such as equipment, supplies, fees, licenses,
workplace, and maintenance of operations,
(4) method and form of payment and benefits,
and (5) length of job commitment and/or
expectations.
Knight, 950 F.2d at 378–79. Of these factors, “the employer’s
right to control is the most important,” and a court must give
it the most weight. Id. at 378.
Although the Knight test began as a way to differentiate
between employees and independent contractors, it soon
came to be used in this circuit to determine which entity or
entities should be considered to be an employer for purposes
8 No. 17‐2267
of Title VII liability where there was more than one putative
employer. See, e.g., Nischan v. Stratosphere Quality, LLC, 865
F.3d 922, 928 (7th Cir. 2017) (using Knight test to consider
whether a client of an inspection and quality control company
for whom the plaintiff provided services was a joint employer
for purposes of Title VII); Bridge v. New Holland Logansport,
Inc., 815 F.3d 356, 361 (7th Cir. 2016) (using Knight test to determine
whether commonly‐owned entities could be considered
joint employers for the purposes of counting employees
for Title VII coverage); Love, 779 F.3d at 702 (applying Knight
factors to determine whether contractor or subcontractor or
both were plaintiff’s employer for Title VII purposes). And we
know our case law is on the right track because the Supreme
Court has articulated a similar test for determining whether
an employer‐employee relationship exists for purposes of
ERISA—a statute which contains the same definition of “employee”
as Title VII. Nationwide Mut. Ins. Co. v. Darden, 503
U.S. 318, 323–24 (1992). We have held that our Knight five‐factor
test is the essential equivalent of the Supreme Court’s
Darden test. Mazzei v. Rock N Around Trucking, Inc., 246 F.3d
956, 963 (7th Cir. 2001).
As we explore later, there are different tests a court might
rely on to determine if a particular entity is an employer for
Title VII purposes in other scenarios—for example, if a corporate
veil between related business entities should be pierced
because of the actions of those entities, or to determine if certain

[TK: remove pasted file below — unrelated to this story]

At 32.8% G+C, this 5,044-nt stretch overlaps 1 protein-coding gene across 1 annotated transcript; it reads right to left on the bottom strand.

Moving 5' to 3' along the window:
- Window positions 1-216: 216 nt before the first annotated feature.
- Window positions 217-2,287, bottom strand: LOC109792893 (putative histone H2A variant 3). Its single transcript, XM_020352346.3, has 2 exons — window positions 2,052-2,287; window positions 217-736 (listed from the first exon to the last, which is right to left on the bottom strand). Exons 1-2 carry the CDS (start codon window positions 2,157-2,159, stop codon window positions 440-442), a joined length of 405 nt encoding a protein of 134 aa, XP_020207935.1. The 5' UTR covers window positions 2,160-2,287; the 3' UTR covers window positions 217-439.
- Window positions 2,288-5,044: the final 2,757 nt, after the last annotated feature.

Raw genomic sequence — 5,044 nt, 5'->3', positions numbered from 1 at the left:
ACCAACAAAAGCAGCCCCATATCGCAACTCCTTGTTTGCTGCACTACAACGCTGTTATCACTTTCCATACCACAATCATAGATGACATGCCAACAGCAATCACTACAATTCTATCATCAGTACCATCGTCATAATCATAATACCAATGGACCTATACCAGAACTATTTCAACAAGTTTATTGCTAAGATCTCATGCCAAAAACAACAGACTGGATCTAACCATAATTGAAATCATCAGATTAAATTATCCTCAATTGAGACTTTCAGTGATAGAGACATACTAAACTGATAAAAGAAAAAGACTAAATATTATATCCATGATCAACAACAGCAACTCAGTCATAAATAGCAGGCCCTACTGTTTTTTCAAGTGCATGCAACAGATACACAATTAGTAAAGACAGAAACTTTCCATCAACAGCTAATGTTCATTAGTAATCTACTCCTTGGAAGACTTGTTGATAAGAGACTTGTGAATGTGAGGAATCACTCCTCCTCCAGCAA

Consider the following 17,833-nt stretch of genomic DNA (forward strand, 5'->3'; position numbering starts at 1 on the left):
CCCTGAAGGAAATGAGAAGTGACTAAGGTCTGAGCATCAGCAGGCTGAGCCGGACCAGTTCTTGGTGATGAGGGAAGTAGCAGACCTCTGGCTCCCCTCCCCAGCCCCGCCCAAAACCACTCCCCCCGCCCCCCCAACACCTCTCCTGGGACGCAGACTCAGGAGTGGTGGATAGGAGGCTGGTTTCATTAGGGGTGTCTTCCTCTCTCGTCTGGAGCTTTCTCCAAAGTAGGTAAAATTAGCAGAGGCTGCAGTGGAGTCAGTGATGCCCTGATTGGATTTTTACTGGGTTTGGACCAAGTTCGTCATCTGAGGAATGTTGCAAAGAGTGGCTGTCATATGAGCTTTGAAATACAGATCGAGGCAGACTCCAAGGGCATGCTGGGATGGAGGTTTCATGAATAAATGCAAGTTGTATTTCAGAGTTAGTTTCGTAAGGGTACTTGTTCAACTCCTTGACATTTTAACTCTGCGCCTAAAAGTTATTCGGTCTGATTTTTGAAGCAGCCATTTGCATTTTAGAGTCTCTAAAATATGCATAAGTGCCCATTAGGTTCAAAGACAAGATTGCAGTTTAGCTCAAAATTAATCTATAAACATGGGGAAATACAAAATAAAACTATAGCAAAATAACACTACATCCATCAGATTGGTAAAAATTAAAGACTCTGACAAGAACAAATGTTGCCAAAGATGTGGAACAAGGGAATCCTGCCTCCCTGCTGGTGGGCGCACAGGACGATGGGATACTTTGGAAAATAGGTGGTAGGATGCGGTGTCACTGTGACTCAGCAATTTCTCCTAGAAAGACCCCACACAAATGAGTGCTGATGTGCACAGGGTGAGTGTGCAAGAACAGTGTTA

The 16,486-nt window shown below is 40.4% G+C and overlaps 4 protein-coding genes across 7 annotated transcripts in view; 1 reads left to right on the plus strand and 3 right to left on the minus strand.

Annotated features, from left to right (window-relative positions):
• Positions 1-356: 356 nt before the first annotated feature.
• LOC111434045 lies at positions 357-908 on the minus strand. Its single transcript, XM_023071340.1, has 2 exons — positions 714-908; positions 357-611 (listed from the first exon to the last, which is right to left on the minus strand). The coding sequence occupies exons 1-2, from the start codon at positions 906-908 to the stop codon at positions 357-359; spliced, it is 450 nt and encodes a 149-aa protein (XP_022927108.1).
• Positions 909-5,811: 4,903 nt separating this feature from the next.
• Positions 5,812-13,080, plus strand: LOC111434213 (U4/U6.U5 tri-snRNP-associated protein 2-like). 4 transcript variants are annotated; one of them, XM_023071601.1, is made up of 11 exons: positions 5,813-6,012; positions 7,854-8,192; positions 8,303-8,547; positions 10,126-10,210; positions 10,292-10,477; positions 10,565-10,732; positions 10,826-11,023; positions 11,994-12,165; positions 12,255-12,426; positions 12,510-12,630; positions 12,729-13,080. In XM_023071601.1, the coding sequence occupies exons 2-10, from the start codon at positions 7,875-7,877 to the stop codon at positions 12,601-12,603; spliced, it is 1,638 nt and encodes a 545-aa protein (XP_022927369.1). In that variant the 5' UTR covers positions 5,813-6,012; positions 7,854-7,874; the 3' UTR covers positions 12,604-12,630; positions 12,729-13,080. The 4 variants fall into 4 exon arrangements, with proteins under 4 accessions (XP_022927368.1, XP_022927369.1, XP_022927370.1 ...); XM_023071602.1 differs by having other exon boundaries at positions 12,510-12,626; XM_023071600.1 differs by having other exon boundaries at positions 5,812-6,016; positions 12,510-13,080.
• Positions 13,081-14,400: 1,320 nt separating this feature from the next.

managers and supervisors are employees or employers
for purposes of determining if a business has met the fifteenemployee
threshold—but none of these tests applies here. Instead,
we have before us two otherwise unrelated business
entities—one owns a hotel and the other manages the employees
of that hotel—and we must determine whether one,
No. 17‐2267 9
the other, or both qualify as Frey’s employer for purposes of
Title VII. In this case, the parties agree that Hotel Coleman
was an employer of Frey. The only question then is whether
Vaughn Hospitality was as well. For such a task a court must
employ the five‐factor test set forth in Knight. The district
court erred by not doing so.
Instead of looking to the Knight factors, the district court
became distracted by our holding in Smith v. Castaways Family
Diner, 453 F.3d 971 (7th Cir. 2006). In Smith we were called
upon to count heads to determine whether the employer,
Castaways Diner, had fifteen or more employees. In order for
a business to fall within the scope of Title VII, it must employ
a minimum of fifteen employees for at least twenty weeks
during the calendar year. 42 U.S.C. § 2000e(b). The Illinois Human
Rights Act requires the same. 775 ILCS § 5/2‐101(B)(1)(a).
The Smith case required the court to determine whether two
managers of the diner should be counted as employees or as
employers. Those managers had the absolute power to hire,
discipline, and fire the other workers without securing the
owner’s approval. Smith, 453 F.3d at 978. They managed all
aspects of the day‐to‐day operations, including establishing
policies, setting their own hours, creating the menu, ordering
supplies, and bookkeeping. Id. The managers, however, did
not own any part of the business and retained authority only
by delegation from the owner. Had she changed her mind and
reassumed those responsibilities, the managers would have
had no recourse. Id. at 984. The panel in Smith looked at various
tests courts have used to determine whether any individual
is an employee of the sued entity. In one line of case law
to which the district court looked, courts distinguish independent
contractors from employees. Darden, 503 U.S. at 322–
24. In another, courts differentiate between owners or
10 No. 17‐2267
partners of a business with meaningful authority to run the
business (who can be classified as employers) and nominal
owners and partners who have no such meaningful authority
and thus are employees. Clackamas Gastroenterology Assocs., P.
C. v. Wells, 538 U.S. 440, 449–51 (2003) (enunciating a test to
determine whether a shareholder‐director is an employee).
And this court uses yet another test to determine whether we
can aggregate employees (to reach the fifteen‐employee minimum)
where an employer is affiliated with other corporations.
Papa v. Katy Indus., Inc., 166 F.3d 937, 939 (7th Cir. 1999).
The Smith court rejected the Darden and Clackamus‐derived
tests as not well‐suited to the situation at issue in the case before
it—where managers who have no office or equity in the
business had near total managerial discretion merely by delegation